Factor V Leiden: Should All Pregnant Women Be Tested For Clotting Disorders?

One of my friends experienced a stillbirth. It was later discovered, through a simple blood test, that she has a blood clotting disorder (Factor V Leiden and protein C deficiency). If she, or more importantly, her doctors had known of this inherited clotting disorder, she believes her baby would be alive today. Shouldn't there be testing of all pregnant women to prevent tragedies like this from occurring?

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Peg Plumbo CNM

Peg Plumbo has been a certified nurse-midwife (CNM) since 1976. She has assisted at over 1,000 births and currently teaches in the... Read more

I am sorry for your friend's loss. Unfortunately, this issue is not so cut and dry. About five percent of Caucasians and one percent of African-Americans have one gene for this mutation and only 0.1 percent have both, which makes them very susceptible to thrombosis.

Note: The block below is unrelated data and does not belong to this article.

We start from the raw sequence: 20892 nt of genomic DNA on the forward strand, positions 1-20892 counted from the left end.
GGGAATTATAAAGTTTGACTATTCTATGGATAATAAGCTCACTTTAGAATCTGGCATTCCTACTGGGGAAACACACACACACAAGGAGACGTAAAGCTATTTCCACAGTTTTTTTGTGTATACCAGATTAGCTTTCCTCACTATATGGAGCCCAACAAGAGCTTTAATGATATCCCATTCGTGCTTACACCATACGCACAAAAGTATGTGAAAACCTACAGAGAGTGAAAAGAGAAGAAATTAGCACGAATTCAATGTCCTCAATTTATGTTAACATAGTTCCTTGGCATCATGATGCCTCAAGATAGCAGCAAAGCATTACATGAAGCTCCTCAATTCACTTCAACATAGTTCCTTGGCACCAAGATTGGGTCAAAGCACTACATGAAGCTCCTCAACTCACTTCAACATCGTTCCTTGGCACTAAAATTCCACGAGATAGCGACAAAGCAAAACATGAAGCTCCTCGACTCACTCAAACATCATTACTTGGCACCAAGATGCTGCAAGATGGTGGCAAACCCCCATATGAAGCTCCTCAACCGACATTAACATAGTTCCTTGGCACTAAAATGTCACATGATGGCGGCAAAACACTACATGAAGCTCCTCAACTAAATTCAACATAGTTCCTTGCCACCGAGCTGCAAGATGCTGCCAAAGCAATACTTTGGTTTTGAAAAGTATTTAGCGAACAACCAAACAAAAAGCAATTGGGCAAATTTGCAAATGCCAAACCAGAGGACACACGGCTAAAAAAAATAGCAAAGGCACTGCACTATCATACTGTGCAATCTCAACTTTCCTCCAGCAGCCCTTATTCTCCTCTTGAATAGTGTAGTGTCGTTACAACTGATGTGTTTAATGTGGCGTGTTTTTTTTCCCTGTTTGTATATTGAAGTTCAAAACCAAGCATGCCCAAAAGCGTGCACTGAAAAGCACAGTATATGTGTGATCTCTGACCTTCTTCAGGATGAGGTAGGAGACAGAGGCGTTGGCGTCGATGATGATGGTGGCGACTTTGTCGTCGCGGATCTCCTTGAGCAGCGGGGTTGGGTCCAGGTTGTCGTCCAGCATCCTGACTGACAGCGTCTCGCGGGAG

Pregnancy, oral contraceptive use and estrogen replacement therapy are all risk factors for thrombosis. Pregnancy is a state of "hypercoagulability" in all women. In women who carry the gene for Factor V Leiden and protein C deficiency, this risk increases. Thirty percent of blood clots in pregnancy are caused by the mutation.

Venous thrombosis is caused by a combination of genetic, acquired and environmental influences. Natural anticoagulant systems (the protein C system and antithrombin III) are in place to keep coagulation in check. Excess clotting occurs when there is a disturbance in one of the coagulation inhibitor mechanisms or in natural breakdown of clots.

It is standard practice for women with a history of clots or with the mutation to receive Heparin during pregnancy. Factor V mutation testing should be performed before pregnancy or the prescription of oral contraceptives if there is a personal or family history of thrombosis.

Should we screen everyone? Some believe so; others do not. It is expensive and not everyone who has the mutation would develop thrombosis, so intervention would be done needlessly on many women. There is no agreement on management. Insurance might be denied to those with the mutation. Currently, we screen all women with a personal or family history of thrombosis.

Second trimester pregnancy loss has been associated with the mutation, but we still do not screen those women necessarily. The Centers for Disease Control and Prevention is asking for more research on this topic.

Stillbirth as a result of this mutation is rare. Your friend's baby must have been homozygous (inherited both "bad" genes), or perhaps she experienced a blood clot in labor.

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